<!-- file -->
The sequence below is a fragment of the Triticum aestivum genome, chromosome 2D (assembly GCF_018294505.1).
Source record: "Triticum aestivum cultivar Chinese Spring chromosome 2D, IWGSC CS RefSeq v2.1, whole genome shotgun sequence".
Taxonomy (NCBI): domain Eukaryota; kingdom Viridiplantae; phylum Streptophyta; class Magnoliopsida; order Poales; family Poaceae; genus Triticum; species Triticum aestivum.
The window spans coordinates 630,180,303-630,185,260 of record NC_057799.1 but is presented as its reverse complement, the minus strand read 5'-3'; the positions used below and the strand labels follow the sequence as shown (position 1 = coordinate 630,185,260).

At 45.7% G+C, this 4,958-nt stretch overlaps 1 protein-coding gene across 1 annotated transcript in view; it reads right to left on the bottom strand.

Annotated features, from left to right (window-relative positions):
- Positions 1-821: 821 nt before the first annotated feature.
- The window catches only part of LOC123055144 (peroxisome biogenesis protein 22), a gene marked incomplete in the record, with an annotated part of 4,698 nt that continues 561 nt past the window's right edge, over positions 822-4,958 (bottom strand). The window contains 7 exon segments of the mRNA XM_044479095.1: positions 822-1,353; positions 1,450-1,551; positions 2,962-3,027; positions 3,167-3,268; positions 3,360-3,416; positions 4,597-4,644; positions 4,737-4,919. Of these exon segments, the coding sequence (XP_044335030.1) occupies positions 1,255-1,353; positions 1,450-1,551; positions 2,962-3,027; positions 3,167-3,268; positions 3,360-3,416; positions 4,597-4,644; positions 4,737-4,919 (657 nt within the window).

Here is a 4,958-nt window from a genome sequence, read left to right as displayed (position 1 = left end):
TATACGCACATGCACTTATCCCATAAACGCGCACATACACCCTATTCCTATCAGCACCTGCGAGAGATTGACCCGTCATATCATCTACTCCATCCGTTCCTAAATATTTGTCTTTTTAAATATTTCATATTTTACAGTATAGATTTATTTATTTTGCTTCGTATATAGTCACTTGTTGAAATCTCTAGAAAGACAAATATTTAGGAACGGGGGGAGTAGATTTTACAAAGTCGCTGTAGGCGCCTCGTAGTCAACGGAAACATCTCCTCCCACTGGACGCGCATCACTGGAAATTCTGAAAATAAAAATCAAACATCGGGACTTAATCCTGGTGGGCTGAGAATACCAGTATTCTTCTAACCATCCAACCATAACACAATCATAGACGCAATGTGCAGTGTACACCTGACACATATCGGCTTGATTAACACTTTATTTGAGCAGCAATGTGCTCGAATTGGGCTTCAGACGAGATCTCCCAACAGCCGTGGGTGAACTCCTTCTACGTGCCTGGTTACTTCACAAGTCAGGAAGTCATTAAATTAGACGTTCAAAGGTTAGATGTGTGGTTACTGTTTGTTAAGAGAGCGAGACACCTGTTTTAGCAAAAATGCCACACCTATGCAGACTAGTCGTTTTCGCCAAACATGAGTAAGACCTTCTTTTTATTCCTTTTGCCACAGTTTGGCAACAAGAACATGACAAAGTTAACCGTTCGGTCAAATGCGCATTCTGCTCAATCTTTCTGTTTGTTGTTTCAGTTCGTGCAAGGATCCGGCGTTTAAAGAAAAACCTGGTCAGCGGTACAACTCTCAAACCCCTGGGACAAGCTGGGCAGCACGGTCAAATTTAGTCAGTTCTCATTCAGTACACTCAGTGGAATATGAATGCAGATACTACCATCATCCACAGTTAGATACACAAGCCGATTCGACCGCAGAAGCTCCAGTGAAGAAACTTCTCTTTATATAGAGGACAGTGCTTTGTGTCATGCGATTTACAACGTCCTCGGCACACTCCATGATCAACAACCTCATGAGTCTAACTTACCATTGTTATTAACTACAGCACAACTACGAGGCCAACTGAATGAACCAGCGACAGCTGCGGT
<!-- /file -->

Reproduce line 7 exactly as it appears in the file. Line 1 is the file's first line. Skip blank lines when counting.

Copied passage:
- Positions 1-821: 821 nt before the first annotated feature.